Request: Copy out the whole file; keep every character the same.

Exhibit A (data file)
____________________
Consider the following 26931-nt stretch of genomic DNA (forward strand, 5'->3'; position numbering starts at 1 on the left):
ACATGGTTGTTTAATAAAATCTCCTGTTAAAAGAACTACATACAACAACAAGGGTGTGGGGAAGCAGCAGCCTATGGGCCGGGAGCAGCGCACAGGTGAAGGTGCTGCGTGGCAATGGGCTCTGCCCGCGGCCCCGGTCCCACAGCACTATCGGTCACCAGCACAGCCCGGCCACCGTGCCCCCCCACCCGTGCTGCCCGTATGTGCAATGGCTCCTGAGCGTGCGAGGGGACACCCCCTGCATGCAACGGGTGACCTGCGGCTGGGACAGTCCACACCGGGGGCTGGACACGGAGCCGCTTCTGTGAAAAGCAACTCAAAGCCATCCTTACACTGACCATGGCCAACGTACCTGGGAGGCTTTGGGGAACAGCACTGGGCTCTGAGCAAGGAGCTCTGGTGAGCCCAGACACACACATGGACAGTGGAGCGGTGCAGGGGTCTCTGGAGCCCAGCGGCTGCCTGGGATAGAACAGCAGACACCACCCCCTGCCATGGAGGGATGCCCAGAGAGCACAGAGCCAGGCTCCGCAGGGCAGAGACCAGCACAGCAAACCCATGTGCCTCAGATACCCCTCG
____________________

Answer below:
Consider the following 26931-nt stretch of genomic DNA (forward strand, 5'->3'; position numbering starts at 1 on the left):
ACATGGTTGTTTAATAAAATCTCCTGTTAAAAGAACTACATACAACAACAAGGGTGTGGGGAAGCAGCAGCCTATGGGCCGGGAGCAGCGCACAGGTGAAGGTGCTGCGTGGCAATGGGCTCTGCCCGCGGCCCCGGTCCCACAGCACTATCGGTCACCAGCACAGCCCGGCCACCGTGCCCCCCCACCCGTGCTGCCCGTATGTGCAATGGCTCCTGAGCGTGCGAGGGGACACCCCCTGCATGCAACGGGTGACCTGCGGCTGGGACAGTCCACACCGGGGGCTGGACACGGAGCCGCTTCTGTGAAAAGCAACTCAAAGCCATCCTTACACTGACCATGGCCAACGTACCTGGGAGGCTTTGGGGAACAGCACTGGGCTCTGAGCAAGGAGCTCTGGTGAGCCCAGACACACACATGGACAGTGGAGCGGTGCAGGGGTCTCTGGAGCCCAGCGGCTGCCTGGGATAGAACAGCAGACACCACCCCCTGCCATGGAGGGATGCCCAGAGAGCACAGAGCCAGGCTCCGCAGGGCAGAGACCAGCACAGCAAACCCATGTGCCTCAGATACCCCTCG